Lightning flared in the east. A short, hard rain started up again, snapping branches, breaking the stained glass window in the church, and driving the wee goats, bleating and complaining, down from their spiny trees into their night shed.
Just as suddenly, the rain stopped again.
The swimmer went to explore. She met the flock of sodden sparrows, nearly drowned by the rain since there were no tree leaves for cover. She saw low built homes flooded by the short, hard rain. She saw carts overturned on the path and cows that had drowned when a stream had filled too fast.
When she got to Lake Small, she cried out in dismay. A few puddles shone here and there, but most of the lakebed was still dry as moondust. Up, way up, hung the biggest rain cloud she had ever seen. Mottled gray and black, it was dark as a murderer’s soul. The underbelly bulged low, ready to dump a load of rain any minute.
The swimmer, although a lover of water, trembled to think of its mighty mass. Sheltering under a rock overhang, she waited all day for the rain to begin but…nothing happened. The last tiny creatures in the last tiny puddles shriveled up and died.
The flock of half-drowned sparrows crawled toward her. The leader cocked its eye at her and chirped, “Tomten! Tomten!” then dropped dead at her feet.
The swimmer went home, packed her three-day rucksack, and began the arduous trek back to the bridge over the great river. The way was harder than before, with more detours due to washouts and mudslides.
When she reached the bridge, Tomten’s door was harder to find, hidden under an overgrown thicket of bramble-poke.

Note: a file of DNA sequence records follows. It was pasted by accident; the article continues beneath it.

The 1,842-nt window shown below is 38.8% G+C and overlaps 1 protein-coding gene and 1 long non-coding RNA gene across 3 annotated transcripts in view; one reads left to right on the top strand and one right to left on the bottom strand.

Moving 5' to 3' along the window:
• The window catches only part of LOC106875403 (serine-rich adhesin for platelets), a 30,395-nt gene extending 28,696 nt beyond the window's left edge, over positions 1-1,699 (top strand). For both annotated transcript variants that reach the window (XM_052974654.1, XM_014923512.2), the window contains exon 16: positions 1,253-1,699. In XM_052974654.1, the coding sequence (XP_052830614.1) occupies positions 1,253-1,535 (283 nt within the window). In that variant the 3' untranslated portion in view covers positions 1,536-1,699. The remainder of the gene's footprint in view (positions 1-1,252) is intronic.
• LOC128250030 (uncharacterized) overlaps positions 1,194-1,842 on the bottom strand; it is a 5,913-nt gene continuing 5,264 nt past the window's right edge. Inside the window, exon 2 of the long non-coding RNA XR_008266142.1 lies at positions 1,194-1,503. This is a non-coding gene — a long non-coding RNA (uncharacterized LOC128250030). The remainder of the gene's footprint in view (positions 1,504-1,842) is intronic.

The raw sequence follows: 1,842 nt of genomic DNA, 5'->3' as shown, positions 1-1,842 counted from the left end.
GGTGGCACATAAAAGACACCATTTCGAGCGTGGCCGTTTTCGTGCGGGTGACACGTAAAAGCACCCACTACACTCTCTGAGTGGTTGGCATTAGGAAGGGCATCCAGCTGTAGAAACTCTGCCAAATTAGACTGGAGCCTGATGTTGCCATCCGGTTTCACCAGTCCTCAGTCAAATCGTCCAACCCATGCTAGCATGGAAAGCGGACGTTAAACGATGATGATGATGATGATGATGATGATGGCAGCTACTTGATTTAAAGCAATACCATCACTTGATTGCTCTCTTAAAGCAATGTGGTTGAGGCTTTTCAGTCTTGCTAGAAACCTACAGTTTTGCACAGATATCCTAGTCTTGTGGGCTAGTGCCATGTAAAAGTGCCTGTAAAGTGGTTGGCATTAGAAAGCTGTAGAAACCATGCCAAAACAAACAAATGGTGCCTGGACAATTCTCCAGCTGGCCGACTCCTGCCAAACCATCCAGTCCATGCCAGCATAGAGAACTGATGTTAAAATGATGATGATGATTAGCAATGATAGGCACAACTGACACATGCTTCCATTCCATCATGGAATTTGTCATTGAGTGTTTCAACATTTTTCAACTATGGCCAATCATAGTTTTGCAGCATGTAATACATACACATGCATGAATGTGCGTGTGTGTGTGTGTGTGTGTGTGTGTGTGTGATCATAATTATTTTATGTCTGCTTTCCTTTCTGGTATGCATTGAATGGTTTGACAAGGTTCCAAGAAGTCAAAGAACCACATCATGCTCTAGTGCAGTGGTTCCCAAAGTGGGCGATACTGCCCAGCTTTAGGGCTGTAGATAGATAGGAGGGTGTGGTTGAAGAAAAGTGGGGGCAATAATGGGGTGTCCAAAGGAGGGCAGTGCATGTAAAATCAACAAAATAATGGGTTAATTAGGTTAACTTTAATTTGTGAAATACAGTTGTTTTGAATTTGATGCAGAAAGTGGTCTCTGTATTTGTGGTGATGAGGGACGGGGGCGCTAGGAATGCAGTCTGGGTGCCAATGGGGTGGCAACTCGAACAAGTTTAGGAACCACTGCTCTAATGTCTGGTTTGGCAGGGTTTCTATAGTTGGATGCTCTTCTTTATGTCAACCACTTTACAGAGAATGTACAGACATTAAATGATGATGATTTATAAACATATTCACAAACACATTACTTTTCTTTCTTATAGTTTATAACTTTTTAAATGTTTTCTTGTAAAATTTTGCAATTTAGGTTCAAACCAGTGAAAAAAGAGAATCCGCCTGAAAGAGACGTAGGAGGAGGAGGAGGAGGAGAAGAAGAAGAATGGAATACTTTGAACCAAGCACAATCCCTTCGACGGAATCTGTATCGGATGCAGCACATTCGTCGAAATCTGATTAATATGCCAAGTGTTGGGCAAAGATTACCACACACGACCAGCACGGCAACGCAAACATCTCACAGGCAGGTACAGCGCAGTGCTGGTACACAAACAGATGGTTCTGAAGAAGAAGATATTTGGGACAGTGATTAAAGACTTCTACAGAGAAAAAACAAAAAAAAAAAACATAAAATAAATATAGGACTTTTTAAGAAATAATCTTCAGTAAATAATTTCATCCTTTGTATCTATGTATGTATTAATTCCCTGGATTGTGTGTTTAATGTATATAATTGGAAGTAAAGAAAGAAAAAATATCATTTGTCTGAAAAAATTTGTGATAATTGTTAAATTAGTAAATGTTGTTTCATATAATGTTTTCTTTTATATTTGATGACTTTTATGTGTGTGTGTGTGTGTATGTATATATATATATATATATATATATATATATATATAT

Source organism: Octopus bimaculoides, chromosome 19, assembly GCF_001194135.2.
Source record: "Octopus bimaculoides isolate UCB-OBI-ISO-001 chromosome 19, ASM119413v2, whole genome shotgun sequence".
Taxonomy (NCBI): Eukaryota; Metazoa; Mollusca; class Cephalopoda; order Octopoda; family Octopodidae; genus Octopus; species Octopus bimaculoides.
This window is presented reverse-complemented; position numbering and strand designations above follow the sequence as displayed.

“Tomten, Tomten, ye tricked me,” the swimmer shrieked. “You said ye would bring back water to the lake—now, please! Put the water in the lake.”
“No trick.” Tomten’s voice was high and peevish. “Lake needs rain, rain needs lake.”
“But the rain be staying in the cloud,” she said.
“I told ye the charms,” Tomten said. “The answer be found in Lake Small—and your own heart.”
The swimmer felt a westerly breeze stirring. Even a small breeze might push that cloud away from the crater. She had to get back, no matter how empty his advice. Chewing over his words, she saddled up her rucksack and hiked three days back. She returned to the hole where the cloud still hung, even bigger than before.
She climbed down the hole and walked under the gargantuan cloud. With her heart in her throat, she picked up her quickbread bowl and ran to the other side. Nothing happened.
The answer be found in Lake Small—and your own heart.
She thought long and hard. Water is best when it be spread among everything that needs it. It can’t be stored away forever. She tiptoed under the cloud again. This time she collected lakebed things: the fish bones, a dried-out turtle shell, some sea glass, rusty weapons, and the dusty old grenade. The bowl became heavy, her limbs began to ache, and her spine stooped with the load. She crossed the barren crater and clambered out the other side.
She stood on the big rock with her bowl in one arm and began throwing lakebed things at the cloud. She thought of great-grandfather’s ruined nyckelharpa. She thought of the dead birds. She thought of the disappearing bodies, everywhere. All be for nought if rain be stopped. Shells and bones, glass and stones, axes and knives: they disappeared into the dense and unmoving cloud like seeds into jelly—until only the dusty grenade remained in her bowl. She pulled out the pin and lobbed it with all her might into the belly of the cloud.
When she came to, the swimmer was lying flat on the big rock, limbs spread wide like a starfish. Rain was pattering all over. Showering her arms and legs and face with so many wet kisses. Looking up, she saw the dome of blue sky dotted with many light gray clouds.
The hush of autumn rains was upon the land.